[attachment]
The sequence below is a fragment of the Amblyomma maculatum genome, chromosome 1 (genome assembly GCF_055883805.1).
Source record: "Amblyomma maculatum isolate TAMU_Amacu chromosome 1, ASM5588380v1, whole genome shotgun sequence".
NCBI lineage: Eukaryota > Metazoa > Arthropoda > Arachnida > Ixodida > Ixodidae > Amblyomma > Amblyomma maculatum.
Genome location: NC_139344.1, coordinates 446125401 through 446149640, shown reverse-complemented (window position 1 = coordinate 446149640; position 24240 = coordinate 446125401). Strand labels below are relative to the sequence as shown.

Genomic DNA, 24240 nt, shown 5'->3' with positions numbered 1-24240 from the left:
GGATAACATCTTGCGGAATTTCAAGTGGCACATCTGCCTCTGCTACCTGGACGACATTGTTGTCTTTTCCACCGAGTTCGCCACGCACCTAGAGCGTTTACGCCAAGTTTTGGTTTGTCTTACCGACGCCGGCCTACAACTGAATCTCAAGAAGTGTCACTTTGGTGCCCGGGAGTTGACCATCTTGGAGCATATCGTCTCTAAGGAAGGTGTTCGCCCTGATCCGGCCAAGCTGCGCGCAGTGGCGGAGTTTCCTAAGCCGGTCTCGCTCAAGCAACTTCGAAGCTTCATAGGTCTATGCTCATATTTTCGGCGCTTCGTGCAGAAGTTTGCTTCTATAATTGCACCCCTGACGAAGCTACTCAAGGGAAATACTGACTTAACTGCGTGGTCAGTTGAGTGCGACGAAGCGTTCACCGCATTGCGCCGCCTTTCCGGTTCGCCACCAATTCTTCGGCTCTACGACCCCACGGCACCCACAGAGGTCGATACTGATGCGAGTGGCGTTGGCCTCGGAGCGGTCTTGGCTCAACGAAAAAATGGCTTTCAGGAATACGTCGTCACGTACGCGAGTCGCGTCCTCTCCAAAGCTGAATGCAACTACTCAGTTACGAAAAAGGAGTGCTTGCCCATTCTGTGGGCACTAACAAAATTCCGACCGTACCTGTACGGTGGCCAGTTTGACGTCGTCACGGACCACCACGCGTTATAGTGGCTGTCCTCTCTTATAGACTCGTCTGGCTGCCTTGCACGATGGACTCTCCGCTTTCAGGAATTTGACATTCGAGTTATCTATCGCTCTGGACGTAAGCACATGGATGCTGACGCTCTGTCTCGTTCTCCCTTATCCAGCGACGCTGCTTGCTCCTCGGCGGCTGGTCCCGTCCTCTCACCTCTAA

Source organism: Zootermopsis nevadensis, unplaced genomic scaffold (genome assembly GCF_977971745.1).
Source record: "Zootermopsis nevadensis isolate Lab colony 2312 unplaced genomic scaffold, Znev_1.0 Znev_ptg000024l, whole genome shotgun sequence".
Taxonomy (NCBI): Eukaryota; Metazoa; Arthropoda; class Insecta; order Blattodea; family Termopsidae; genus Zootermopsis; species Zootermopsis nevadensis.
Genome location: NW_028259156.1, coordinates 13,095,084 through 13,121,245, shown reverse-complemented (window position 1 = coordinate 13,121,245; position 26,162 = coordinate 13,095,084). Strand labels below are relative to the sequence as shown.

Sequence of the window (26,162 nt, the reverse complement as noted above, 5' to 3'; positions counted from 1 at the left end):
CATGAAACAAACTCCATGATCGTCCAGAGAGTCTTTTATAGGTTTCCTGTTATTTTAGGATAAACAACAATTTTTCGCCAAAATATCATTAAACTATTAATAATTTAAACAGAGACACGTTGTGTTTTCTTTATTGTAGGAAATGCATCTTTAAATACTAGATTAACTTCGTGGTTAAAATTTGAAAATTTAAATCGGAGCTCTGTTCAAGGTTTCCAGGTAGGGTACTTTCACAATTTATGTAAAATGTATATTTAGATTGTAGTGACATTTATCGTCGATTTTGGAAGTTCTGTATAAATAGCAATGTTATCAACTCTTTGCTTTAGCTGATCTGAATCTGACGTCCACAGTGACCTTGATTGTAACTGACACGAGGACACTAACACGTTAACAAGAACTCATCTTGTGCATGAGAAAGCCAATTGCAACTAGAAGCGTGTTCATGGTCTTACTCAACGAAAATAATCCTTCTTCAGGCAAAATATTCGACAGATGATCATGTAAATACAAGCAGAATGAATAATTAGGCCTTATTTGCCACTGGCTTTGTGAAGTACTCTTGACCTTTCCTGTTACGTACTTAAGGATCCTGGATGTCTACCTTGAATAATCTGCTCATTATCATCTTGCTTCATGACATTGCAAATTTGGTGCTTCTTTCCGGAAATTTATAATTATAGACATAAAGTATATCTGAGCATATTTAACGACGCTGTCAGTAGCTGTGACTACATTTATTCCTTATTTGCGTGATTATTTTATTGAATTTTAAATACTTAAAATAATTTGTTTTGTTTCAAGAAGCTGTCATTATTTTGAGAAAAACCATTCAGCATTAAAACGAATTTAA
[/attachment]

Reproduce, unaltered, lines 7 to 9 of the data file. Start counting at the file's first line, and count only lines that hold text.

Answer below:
Source organism: Zootermopsis nevadensis, unplaced genomic scaffold (genome assembly GCF_977971745.1).
Source record: "Zootermopsis nevadensis isolate Lab colony 2312 unplaced genomic scaffold, Znev_1.0 Znev_ptg000024l, whole genome shotgun sequence".
Taxonomy (NCBI): Eukaryota; Metazoa; Arthropoda; class Insecta; order Blattodea; family Termopsidae; genus Zootermopsis; species Zootermopsis nevadensis.